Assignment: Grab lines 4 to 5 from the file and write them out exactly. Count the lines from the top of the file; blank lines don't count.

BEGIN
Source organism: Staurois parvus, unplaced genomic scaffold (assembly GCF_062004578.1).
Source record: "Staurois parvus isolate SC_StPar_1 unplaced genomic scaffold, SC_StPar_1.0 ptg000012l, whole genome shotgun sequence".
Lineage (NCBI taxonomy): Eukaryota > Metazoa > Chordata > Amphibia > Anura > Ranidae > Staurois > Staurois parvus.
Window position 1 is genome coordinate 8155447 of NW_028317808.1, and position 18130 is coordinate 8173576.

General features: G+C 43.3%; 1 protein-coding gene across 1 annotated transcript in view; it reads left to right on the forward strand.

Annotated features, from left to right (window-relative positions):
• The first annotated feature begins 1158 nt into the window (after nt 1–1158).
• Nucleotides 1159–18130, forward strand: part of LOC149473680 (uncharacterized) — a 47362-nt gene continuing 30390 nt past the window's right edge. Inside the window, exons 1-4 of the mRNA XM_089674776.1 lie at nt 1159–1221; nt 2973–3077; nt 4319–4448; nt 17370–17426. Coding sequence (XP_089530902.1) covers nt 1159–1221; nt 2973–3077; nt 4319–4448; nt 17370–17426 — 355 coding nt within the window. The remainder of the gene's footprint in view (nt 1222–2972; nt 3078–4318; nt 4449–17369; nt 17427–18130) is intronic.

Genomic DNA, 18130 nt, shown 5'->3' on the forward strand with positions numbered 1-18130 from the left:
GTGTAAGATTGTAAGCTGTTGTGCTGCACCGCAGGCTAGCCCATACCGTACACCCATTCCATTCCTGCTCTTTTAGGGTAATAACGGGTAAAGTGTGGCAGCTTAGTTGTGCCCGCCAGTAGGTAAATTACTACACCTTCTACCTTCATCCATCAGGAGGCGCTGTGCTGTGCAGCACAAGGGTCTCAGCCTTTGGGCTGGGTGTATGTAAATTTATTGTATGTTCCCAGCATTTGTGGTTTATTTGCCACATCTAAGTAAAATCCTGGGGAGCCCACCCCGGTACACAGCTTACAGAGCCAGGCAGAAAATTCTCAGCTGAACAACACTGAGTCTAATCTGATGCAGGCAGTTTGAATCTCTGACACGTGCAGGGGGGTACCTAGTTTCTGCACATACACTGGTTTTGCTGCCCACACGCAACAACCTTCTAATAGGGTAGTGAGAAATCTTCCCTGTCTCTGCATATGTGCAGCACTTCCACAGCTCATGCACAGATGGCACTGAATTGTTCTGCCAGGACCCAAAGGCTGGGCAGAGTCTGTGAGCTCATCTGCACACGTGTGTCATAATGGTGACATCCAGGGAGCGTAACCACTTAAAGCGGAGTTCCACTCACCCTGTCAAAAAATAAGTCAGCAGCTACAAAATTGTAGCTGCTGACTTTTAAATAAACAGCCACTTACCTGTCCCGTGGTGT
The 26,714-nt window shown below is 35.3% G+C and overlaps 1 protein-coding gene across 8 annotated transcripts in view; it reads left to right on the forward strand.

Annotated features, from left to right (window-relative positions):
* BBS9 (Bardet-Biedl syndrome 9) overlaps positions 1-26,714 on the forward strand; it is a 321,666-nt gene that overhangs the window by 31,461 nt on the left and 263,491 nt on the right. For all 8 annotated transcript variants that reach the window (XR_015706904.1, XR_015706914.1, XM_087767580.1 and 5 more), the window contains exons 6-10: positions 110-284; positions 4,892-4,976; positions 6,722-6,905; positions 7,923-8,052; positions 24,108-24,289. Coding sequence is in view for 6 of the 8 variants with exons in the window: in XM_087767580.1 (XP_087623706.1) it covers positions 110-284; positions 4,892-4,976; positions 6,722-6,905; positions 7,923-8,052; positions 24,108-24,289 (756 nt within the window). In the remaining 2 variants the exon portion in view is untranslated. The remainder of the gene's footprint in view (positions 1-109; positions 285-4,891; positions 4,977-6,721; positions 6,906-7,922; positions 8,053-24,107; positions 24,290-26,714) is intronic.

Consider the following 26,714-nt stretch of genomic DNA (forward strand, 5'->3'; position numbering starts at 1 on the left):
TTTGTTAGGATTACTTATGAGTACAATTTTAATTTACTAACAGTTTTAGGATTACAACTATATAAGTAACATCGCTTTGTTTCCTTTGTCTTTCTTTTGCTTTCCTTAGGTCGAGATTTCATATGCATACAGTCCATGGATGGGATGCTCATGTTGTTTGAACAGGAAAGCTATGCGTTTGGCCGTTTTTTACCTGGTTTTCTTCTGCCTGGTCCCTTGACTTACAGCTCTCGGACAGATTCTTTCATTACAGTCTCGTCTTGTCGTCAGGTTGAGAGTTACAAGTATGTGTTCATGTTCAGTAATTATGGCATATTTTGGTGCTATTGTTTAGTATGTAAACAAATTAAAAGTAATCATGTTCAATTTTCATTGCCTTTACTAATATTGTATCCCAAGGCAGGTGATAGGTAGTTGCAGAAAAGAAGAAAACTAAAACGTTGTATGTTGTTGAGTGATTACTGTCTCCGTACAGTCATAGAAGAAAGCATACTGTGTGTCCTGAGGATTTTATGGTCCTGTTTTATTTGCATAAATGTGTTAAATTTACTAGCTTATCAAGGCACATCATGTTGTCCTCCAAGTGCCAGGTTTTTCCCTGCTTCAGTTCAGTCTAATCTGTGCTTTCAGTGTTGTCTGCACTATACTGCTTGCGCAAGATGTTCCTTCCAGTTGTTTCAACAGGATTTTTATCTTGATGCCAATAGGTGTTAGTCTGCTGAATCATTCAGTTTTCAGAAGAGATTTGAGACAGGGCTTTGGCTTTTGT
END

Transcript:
Window position 1 is genome coordinate 8155447 of NW_028317808.1, and position 18130 is coordinate 8173576.

General features: G+C 43.3%; 1 protein-coding gene across 1 annotated transcript in view; it reads left to right on the forward strand.